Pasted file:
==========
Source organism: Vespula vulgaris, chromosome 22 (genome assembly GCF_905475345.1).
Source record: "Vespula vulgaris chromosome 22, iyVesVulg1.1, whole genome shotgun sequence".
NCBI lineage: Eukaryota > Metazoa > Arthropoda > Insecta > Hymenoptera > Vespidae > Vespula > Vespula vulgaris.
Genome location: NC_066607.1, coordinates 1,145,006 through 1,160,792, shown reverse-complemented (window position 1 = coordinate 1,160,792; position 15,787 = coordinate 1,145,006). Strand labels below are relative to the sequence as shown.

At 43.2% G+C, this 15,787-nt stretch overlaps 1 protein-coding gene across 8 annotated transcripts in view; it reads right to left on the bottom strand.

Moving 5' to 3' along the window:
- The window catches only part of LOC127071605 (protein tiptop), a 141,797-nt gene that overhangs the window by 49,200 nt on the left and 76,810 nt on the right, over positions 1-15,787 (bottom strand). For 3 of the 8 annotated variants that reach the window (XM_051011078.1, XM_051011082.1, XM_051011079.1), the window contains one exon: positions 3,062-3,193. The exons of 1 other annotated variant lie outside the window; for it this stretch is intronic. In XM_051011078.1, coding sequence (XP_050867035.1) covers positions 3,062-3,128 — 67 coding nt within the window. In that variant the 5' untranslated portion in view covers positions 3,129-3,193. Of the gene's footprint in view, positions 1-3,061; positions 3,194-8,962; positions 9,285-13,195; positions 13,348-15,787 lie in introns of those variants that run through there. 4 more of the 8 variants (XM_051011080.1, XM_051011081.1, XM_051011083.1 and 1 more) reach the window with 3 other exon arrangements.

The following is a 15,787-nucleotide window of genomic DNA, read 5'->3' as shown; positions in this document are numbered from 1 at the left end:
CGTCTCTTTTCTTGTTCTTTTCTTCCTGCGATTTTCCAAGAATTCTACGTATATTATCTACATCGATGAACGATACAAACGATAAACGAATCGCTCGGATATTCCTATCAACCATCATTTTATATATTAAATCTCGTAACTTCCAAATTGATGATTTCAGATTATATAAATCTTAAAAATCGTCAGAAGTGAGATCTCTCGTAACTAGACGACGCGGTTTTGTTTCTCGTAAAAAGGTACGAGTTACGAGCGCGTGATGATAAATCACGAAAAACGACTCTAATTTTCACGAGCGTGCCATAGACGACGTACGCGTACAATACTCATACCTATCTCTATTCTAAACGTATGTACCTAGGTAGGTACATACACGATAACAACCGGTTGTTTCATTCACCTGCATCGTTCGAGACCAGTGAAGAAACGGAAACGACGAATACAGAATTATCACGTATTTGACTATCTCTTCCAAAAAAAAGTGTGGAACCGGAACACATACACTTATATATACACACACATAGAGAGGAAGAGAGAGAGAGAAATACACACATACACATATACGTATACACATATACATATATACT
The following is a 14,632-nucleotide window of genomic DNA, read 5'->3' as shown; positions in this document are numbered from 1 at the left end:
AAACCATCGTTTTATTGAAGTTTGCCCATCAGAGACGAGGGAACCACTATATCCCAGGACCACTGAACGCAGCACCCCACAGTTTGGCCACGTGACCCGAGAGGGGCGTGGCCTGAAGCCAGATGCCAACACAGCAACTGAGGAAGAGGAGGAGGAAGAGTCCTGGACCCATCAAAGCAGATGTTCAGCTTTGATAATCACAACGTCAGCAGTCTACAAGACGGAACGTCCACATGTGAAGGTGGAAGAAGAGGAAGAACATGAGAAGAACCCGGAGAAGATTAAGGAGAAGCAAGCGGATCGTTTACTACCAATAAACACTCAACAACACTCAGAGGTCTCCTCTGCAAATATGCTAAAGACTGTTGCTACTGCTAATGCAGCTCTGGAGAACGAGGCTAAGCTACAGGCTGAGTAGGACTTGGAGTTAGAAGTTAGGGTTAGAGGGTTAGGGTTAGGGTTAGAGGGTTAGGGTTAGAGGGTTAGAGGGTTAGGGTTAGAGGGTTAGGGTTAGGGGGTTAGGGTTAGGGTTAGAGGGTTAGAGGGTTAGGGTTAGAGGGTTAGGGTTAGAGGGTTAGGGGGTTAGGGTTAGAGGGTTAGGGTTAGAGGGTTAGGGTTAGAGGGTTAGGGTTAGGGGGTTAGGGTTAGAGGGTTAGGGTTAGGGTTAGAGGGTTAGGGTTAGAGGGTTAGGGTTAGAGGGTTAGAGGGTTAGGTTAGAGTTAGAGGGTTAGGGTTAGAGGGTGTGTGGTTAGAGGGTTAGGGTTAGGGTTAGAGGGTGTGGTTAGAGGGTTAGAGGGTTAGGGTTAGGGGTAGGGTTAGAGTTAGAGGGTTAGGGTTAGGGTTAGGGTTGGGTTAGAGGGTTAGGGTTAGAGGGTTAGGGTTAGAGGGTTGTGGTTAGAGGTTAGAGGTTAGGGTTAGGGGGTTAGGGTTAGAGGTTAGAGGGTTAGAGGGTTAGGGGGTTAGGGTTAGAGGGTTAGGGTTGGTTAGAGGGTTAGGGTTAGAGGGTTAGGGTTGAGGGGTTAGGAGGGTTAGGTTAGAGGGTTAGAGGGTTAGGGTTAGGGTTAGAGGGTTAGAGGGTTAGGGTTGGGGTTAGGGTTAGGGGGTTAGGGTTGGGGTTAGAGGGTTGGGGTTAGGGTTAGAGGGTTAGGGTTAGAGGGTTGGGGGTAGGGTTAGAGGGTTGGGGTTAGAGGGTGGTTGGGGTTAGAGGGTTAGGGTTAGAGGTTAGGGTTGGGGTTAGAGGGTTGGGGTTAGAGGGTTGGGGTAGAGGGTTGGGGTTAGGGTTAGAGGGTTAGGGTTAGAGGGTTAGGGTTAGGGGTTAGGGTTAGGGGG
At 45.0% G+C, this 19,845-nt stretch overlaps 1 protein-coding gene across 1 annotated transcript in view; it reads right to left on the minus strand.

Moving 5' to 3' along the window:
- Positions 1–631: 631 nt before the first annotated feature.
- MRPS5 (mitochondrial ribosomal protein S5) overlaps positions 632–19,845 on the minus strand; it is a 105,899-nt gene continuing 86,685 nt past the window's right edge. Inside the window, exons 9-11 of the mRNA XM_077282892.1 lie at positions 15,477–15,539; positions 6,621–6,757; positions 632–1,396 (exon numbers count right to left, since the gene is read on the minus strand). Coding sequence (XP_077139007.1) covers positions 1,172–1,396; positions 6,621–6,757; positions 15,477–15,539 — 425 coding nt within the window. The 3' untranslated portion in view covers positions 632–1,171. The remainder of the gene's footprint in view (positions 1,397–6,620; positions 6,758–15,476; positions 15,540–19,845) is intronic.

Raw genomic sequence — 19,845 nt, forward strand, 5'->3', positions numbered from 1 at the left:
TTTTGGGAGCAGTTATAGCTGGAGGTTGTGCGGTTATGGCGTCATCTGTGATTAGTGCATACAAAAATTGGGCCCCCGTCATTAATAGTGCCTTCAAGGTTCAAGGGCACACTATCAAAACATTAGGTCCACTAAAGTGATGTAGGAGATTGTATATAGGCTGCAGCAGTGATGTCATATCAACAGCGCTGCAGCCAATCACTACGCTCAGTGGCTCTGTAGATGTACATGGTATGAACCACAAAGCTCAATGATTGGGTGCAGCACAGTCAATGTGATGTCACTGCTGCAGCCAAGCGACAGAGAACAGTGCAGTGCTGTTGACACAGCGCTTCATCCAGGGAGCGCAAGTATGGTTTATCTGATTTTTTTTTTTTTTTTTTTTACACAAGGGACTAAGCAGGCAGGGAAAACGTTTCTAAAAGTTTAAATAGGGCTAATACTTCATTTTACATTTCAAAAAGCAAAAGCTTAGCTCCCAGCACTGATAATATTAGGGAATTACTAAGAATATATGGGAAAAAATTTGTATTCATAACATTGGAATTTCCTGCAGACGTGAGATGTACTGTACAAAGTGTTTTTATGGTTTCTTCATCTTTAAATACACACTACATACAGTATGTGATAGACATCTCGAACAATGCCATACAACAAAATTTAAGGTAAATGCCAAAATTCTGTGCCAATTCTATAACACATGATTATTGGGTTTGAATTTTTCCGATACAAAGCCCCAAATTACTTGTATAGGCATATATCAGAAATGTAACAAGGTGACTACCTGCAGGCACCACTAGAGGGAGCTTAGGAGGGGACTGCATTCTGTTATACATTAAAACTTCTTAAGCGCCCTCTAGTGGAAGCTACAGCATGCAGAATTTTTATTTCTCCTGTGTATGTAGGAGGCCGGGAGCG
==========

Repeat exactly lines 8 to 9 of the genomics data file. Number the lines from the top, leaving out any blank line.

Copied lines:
The following is a 15,787-nucleotide window of genomic DNA, read 5'->3' as shown; positions in this document are numbered from 1 at the left end:
CGTCTCTTTTCTTGTTCTTTTCTTCCTGCGATTTTCCAAGAATTCTACGTATATTATCTACATCGATGAACGATACAAACGATAAACGAATCGCTCGGATATTCCTATCAACCATCATTTTATATATTAAATCTCGTAACTTCCAAATTGATGATTTCAGATTATATAAATCTTAAAAATCGTCAGAAGTGAGATCTCTCGTAACTAGACGACGCGGTTTTGTTTCTCGTAAAAAGGTACGAGTTACGAGCGCGTGATGATAAATCACGAAAAACGACTCTAATTTTCACGAGCGTGCCATAGACGACGTACGCGTACAATACTCATACCTATCTCTATTCTAAACGTATGTACCTAGGTAGGTACATACACGATAACAACCGGTTGTTTCATTCACCTGCATCGTTCGAGACCAGTGAAGAAACGGAAACGACGAATACAGAATTATCACGTATTTGACTATCTCTTCCAAAAAAAAGTGTGGAACCGGAACACATACACTTATATATACACACACATAGAGAGGAAGAGAGAGAGAGAAATACACACATACACATATACGTATACACATATACATATATACT